Recently in my Advanced Greek class at Creighton University we were reading portions of the Samson story from the Septuagint (a Greek translation of the Hebrew Bible). For some reason, this reminded me that I haven’t drawn any expressions from this tale since I wrote about Delilah.a How about, I asked myself, a column on “the jawbone of an ass” (Judges 15:16)?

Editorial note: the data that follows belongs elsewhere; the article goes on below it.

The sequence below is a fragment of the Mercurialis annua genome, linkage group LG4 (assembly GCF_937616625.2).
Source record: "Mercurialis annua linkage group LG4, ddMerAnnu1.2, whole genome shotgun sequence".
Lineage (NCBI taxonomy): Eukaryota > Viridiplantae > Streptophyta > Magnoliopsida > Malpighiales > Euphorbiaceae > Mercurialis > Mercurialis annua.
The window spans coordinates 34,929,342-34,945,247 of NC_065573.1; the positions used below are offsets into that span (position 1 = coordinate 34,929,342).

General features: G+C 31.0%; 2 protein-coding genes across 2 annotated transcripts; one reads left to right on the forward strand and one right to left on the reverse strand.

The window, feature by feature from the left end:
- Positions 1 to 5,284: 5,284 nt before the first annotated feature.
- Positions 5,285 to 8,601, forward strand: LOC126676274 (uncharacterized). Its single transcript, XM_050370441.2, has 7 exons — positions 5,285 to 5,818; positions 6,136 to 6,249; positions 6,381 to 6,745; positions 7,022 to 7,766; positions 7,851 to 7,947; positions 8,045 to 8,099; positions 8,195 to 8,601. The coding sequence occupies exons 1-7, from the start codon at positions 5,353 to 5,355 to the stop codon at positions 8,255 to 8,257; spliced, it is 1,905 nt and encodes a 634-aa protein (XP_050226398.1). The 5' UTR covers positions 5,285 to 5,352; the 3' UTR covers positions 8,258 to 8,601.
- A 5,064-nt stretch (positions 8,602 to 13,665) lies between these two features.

Psychoanalysts have had a field day with Samson. With specific reference to our chosen expression, he has been diagnosed with “impulsive behaviour—picking fights with passing Philistine armies, once using the jawbone of an ass singlehandedly to kill a thousand men [after which] he gloated over it, showing no remorse” (The Express and The Daily Telegraph). On the basis of this and other incidents, he is described as “reckless, aggressive and clearly dysfunctional” (The Guardian). Moreover, “his choice of weapon—the jawbone of an ass—also fits the criterion of ‘cruelty to animals’ ” (The Washington Times). Perhaps this psychoanalysis-at-a-great-distance should be characterized as cruelty—to serious readers of the Biblical text, that is.